Source: Adapted by CRS from WHO/UNICEF estimates of national immunization coverage.
Note: Countries comprising less than 1% of regional share of unvaccinated children are not shown.
Middle- and high-income countries are experiencing a resurgence of measles, due to a variety of socioeconomic, political, and cultural factors. In April 2019, the WHO reported a 300% increase in global measles cases compared to the same period in 2018. The Americas, the Middle East and Europe had the greatest upsurge in cases. Figure 3 maps out recent measles cases reported to the WHO.
Source: World Health Organization, 2019.
Notes: Based on September 2018-February 2019 surveillance data received by the WHO in April 2019.
In the Americas, the increase in measles cases is concentrated in three countries: the United States, Venezuela, and Brazil. In the United States, the increase in measles cases is largely because of low vaccination coverage in minority religious community pockets, and misinformation related to vaccines that has caused "vaccine hesitancy." The WHO considers vaccine hesitancy, defined as a "delay in acceptance or refusal of vaccines despite availability of vaccination services," to be one of the 10 biggest global public health threats. Venezuela, which had previously eradicated the disease, has seen a resurgence of measles cases, due in part to political and economic instability. The country's health system has collapsed, interrupting basic health services including routine vaccination campaigns. As a result, measles has returned and spread, primarily among vulnerable indigenous communities. Venezuelan refugees have caused an increase in cases throughout the region, with Brazil seeing the largest increase due to the shared Amazonian border with Venezuela.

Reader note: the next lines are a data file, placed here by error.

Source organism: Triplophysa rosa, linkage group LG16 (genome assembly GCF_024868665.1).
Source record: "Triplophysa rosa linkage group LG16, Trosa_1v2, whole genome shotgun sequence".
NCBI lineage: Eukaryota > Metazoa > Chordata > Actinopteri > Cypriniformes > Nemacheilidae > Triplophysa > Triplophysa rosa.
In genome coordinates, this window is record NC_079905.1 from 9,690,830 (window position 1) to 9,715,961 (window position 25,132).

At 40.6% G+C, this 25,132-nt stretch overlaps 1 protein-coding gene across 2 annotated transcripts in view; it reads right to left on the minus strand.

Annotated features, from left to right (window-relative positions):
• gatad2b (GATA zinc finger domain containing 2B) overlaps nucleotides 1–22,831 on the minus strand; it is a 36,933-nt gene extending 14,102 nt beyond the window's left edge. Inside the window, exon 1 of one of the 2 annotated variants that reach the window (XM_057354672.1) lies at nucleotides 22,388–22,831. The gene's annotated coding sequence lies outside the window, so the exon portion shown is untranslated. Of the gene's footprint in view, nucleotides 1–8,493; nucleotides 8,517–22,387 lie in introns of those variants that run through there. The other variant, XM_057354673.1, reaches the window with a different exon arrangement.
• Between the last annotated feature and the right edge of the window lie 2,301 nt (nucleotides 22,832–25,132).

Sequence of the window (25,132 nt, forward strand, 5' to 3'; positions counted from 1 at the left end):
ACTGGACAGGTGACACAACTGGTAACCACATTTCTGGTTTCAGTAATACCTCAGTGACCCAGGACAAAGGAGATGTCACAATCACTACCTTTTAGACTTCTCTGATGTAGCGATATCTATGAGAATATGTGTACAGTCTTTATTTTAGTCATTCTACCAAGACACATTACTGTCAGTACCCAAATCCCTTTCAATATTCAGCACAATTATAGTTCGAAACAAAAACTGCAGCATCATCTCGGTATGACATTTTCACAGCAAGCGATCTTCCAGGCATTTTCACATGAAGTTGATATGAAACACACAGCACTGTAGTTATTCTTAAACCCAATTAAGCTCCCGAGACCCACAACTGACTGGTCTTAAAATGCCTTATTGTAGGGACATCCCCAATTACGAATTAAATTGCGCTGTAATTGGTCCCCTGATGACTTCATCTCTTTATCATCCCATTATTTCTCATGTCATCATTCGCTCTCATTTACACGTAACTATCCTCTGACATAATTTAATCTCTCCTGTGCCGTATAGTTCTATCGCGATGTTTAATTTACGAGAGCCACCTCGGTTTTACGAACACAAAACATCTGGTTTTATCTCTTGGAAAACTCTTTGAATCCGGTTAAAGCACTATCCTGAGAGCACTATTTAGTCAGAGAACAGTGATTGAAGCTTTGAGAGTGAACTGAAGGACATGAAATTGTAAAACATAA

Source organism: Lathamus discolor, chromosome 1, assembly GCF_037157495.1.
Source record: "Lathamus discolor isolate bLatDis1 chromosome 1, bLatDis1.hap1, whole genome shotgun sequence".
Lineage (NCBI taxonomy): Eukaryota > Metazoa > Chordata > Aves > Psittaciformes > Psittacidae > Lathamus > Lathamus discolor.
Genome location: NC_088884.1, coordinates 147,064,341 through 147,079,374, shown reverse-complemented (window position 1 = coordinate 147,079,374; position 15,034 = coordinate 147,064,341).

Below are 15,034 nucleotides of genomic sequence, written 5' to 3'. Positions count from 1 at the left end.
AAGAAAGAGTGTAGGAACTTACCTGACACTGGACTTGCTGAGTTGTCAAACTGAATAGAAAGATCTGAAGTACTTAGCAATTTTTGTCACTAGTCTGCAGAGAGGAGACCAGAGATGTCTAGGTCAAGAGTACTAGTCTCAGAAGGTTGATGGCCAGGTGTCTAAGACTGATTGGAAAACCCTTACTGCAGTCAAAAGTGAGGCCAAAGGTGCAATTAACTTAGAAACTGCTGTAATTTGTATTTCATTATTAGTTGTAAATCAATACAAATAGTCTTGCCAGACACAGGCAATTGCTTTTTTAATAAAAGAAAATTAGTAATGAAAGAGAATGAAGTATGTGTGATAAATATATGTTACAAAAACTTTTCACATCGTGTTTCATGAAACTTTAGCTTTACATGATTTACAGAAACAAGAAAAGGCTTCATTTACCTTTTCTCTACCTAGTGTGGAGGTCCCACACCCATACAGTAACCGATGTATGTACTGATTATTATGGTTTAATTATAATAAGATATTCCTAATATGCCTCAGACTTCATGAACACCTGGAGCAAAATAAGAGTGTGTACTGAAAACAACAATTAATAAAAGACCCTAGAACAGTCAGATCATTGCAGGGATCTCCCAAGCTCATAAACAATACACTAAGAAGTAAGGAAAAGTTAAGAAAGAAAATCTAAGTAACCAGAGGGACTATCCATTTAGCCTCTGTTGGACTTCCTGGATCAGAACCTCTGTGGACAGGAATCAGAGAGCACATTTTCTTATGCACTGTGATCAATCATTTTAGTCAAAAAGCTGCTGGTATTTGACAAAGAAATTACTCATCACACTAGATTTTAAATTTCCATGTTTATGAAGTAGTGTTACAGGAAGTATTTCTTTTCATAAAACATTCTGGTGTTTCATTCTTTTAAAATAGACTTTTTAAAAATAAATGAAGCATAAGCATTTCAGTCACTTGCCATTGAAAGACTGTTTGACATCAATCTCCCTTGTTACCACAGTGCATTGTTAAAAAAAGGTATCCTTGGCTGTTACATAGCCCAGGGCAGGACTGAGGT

In Europe, misinformation about vaccines and renewed interest in natural and non-GMO products have also led to vaccine hesitancy. As in the United States, experts believe that vaccine hesitancy is responsible for the increase in measles cases in Europe.
Congress has historically recognized the importance of vaccinations and immunizations. Through annual appropriations for the Department of Health and Human Services, and the Department of State, Congress funds CDC and the United States Agency for International Development (USAID) global immunization activities, as well as funding for the Global Alliance for Vaccines and Immunization (GAVI).
USAID and the CDC are the primary U.S. agencies involved in immunization provision and implementation internationally. Guided by the 2016-2020 Strategic Framework for Global Immunization, the agencies work with country governments to strengthen immunization programs through infectious disease surveillance, increasing laboratory capacity, and public health workforce capacity. They also support national routine immunization efforts through enhanced supply chain management and product procurement assistance. Related efforts are implemented bilaterally and through international partnerships with the WHO, UNICEF, the World Bank, and others.